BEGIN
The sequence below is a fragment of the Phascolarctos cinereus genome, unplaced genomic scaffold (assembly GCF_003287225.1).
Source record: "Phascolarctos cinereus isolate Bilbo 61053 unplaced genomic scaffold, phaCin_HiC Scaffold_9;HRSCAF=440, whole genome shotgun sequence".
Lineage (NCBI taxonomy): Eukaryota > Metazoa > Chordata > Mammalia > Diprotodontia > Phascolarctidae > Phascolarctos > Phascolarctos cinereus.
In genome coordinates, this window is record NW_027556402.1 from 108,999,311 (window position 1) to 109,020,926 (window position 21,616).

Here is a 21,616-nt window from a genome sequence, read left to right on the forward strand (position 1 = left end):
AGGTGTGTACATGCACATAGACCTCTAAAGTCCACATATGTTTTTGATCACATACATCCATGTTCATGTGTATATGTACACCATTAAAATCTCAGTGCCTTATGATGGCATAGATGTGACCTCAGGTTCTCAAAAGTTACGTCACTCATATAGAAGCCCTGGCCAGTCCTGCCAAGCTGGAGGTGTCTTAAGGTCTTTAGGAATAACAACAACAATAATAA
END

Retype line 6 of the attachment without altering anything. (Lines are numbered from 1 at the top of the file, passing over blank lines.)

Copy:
AGGTGTGTACATGCACATAGACCTCTAAAGTCCACATATGTTTTTGATCACATACATCCATGTTCATGTGTATATGTACACCATTAAAATCTCAGTGCCTTATGATGGCATAGATGTGACCTCAGGTTCTCAAAAGTTACGTCACTCATATAGAAGCCCTGGCCAGTCCTGCCAAGCTGGAGGTGTCTTAAGGTCTTTAGGAATAACAACAACAATAATAA